Cambodia 2010

February 2010. The Winter Olympics are in Vancouver. It is a good time for Craig to be away. Not much happening work-wise.  A friend of a friend who lives in Coquitlam is only too happy to house/cat sit so close to the Olympic action. All systems go for a trip.

Vietnam is all the rage. The latest hotspot. A must-see land of wonder. We plan 5 weeks. Include Laos and Cambodia.

We start in Cambodia via Bangkok. Siem Reap, the town closest to Angkor Wat, the temple we are here to see, is a fairy tale place. Has to be seen to be believed. So beautiful. Typical south east Asia architecture and aesthetic. Lots of silk in luminous colour. Sandalwood carving. Incense. Buddhist monks in saffron robes. Because of the proximity of Angkor Wat and the volume of tourists, Siem Reap is also replete with creature comforts. Comfy hotels, cozy restaurants, lively craft markets.

The ruins at Angkor Wat, a temple complex and the largest religious monument in the world, are spectacular. On a site measuring 402 acres it was originally constructed as a Hindu temple of god Vishnu for the Khmer Empire and gradually transformed into a Buddhist temple towards the end of the 12th century.

It is blistering hot. A humid tropical hot. Very uncomfortable. The temple guards insist that my shoulders be covered, making it even hotter. Our hotel, the Bhopha Angkor, has a small pool, where we take refuge in the afternoons. A sweet place.


A day trip to Tonle Sap lake is fascinating and a bit distressing. The inhabitants live in floating villages, sustaining themselves with fishing. In the past decades the lake has been inundated with Vietnamese who fled the war and the post-war communist government. These refugees are desperately poor and not well integrated into the community. They approach our tour boat in a variety of small vessels, and beg.


From Siem Reap we take a bus south to the capital, Phnom Phen, through the Cambodian countryside. It is very green. Lush. Verdant. Fecund. Large fields of workers bent over crops. A lunch stop provides an opportunity for Craig to eat the bugs he’s been intent on trying. At the last minute he loses his nerve and we opt for chicken fried rice at a roadside cafe.

Phnom Phen is crowded and hot. It has a few buddhist temples in the style of the royal palace in Bangkok. A tub-tuk tour gets us to the main sights.

The next morning we board an old wooden craft for a trip down the Mekong River. There are about a dozen of us, the boat captain and his wife, who hands out snacks along the way. We cross the border into Vietnam and enter a smaller tributary of the Mekong that takes us to Can Tho.

Can Tho is a bit of a dump. Or maybe it is just our accommodations? Part of the tour, which only cost $50 per person, including the boat, border crossing and breakfast, the hotel is, not surprisingly, cheap, cheap, cheap. On the second floor of a motorcycle shop, on a street of automotive supply and repair shops, the only window looking out onto the hall, a double bed shoved against a wall, no sheets, towels, soap or toilet paper, one bare bulb in the ceiling, the walls dirty with grime, blood and other splatters of indiscriminate origin. No air conditioning. Broken fan. We find an upscale hotel, lingering in their river-side patio restaurant as long as we can, reluctant to head back to our dreadful room. I should have taken a photo just for memory’s sake. As it is, there is a photo of us arriving in Can Tho and one of us leaving, but nothing in between. Apropos of the experience.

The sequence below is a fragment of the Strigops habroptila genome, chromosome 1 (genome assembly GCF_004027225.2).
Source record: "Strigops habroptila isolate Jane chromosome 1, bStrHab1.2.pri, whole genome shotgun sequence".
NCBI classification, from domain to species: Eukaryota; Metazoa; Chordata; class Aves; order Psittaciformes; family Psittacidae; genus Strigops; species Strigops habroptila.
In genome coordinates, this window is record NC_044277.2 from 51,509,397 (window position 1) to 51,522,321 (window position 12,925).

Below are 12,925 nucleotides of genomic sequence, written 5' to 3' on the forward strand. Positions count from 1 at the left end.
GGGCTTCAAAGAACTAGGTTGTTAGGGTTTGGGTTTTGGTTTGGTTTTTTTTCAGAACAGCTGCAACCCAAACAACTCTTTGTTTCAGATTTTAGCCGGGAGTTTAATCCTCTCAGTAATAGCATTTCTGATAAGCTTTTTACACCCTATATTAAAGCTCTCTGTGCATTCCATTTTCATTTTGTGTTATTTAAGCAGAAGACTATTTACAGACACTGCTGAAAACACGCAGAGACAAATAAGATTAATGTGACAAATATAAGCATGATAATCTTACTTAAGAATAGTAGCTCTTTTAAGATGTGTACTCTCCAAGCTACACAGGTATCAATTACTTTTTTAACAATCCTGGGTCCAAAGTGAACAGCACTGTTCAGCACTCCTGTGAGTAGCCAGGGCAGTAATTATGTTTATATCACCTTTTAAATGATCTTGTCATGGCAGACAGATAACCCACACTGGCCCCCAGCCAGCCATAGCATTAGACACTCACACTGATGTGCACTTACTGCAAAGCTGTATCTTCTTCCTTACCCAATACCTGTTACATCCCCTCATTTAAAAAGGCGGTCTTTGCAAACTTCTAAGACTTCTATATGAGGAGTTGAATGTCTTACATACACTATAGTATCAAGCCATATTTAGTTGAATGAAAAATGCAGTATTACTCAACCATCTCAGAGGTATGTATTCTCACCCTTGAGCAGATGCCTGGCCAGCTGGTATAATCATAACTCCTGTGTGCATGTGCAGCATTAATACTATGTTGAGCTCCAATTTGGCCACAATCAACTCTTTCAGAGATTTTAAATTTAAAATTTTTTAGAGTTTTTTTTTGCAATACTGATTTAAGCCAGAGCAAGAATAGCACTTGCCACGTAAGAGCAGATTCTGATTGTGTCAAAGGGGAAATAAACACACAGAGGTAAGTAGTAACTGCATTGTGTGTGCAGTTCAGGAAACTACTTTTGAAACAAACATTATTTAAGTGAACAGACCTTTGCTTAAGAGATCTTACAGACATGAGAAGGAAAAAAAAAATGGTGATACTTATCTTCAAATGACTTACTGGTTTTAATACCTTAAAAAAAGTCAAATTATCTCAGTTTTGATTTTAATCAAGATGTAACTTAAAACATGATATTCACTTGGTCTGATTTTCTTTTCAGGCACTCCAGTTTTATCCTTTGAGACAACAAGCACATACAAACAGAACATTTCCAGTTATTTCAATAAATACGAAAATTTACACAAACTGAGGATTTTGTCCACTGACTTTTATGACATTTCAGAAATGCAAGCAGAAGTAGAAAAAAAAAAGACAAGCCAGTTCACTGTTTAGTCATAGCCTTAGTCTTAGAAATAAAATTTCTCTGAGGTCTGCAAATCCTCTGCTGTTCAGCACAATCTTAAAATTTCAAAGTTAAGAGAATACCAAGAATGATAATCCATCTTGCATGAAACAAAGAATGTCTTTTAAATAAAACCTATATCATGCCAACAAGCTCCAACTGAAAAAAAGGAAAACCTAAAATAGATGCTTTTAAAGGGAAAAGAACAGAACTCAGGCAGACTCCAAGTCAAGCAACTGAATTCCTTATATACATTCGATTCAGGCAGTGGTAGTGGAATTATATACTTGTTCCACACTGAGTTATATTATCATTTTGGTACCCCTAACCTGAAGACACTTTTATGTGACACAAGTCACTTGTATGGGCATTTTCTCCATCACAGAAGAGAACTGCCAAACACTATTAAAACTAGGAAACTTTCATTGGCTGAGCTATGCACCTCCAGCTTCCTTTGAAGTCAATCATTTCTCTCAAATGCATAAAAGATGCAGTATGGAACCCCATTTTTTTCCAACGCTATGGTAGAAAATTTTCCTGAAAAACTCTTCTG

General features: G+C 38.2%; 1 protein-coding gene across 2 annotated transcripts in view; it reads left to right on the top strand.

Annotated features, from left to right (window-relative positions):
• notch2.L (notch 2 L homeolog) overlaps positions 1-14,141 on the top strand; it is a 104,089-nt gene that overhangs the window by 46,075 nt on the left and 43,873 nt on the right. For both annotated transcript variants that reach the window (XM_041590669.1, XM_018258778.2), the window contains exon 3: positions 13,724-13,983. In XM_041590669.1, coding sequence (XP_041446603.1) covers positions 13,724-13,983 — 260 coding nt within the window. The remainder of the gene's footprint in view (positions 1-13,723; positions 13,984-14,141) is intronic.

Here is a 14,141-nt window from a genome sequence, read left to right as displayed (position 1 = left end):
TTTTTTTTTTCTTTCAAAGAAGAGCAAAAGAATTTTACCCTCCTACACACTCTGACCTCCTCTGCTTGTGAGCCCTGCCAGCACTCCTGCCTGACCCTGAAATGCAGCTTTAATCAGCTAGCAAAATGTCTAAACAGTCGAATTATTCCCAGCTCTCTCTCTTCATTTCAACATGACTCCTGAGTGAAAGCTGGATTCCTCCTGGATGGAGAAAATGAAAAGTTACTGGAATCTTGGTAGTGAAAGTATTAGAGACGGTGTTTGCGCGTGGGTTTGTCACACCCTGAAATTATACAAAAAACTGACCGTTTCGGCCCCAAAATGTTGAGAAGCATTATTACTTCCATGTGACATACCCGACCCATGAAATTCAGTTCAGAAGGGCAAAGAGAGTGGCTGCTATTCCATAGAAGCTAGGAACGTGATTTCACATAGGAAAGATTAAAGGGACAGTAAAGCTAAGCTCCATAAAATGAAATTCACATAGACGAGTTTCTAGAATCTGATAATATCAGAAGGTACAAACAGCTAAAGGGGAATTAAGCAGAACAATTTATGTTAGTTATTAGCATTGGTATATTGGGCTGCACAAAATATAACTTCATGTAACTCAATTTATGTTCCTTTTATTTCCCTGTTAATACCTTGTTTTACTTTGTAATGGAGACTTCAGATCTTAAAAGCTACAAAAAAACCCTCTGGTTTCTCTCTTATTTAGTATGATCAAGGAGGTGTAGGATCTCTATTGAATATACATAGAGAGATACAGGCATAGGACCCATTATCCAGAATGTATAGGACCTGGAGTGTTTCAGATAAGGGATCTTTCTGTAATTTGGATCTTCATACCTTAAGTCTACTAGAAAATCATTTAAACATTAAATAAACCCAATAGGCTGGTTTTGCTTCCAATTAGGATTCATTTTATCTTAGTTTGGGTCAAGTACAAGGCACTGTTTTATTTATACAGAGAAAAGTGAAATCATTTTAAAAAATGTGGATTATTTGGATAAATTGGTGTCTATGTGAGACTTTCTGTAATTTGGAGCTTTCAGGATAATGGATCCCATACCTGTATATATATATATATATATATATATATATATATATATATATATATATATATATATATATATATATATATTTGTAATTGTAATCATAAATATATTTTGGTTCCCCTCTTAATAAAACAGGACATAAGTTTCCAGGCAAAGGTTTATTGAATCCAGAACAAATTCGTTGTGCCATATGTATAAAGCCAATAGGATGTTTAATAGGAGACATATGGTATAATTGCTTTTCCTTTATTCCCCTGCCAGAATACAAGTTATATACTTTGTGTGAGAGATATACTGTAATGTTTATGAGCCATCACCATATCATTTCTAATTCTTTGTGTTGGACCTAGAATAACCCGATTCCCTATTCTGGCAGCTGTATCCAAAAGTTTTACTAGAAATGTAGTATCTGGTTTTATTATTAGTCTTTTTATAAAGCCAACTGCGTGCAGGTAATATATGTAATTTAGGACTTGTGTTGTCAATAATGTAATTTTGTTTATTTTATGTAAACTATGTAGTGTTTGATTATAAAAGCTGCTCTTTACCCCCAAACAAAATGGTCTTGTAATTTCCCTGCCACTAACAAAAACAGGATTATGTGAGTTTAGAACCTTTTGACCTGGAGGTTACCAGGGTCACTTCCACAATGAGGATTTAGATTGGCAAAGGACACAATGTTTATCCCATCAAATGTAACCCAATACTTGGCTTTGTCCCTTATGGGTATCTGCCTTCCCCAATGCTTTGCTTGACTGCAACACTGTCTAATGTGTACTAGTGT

Although we spend only a week in Cambodia, we learn much about the tragic history of this small country. The Khmer Rouge, the followers of the Communist Party of Kampuchea in Cambodia, wreaked havoc on the country for many years. It was formed in 1968 as an offshoot of the Vietnam People’s Army from North Vietnam, and allied with North Vietnam, the Viet Cong, and the Pathet Lao during the Vietnam War against the anti-communist forces from 1968 to 1975. The Khmer Rouge emerged victorious in the Cambodian Civil War, overthrew the military dictatorship of the Khmer Republic and installed their own government, Democratic Kampuchea in 1975, led by Pol Pot. This was followed by the Cambodian genocide which occurred from 1975 until 1979, when the Khmer Rouge was finally removed from power by Vietnam in the Cambodian–Vietnamese War. The military power of the Khmer Rouge organization was not broken however, and a long era of guerrilla warfare involving large swaths of the Cambodian countryside began. Many different military factions were involved in the guerrilla war era which ended around 1994.

We see evidence of the war in people’s missing limbs. The poverty. The lack of people our age. But the people themselves are welcoming and friendly. Their gentle natures seem at odds with the horror inflicted by the Khmer Rouge. The buddhist religious iconography and art starkly juxtaposed on a land that has seen much blood.

The same is true for Viet Nam, where the violent history feels impossible in this country of hard-working, family-oriented, spiritually-inclined gentlemen and women.

We spend two weeks in Vietnam. The stories and photos from that portion of the trip can be found under the title “Vietnam 2010”.


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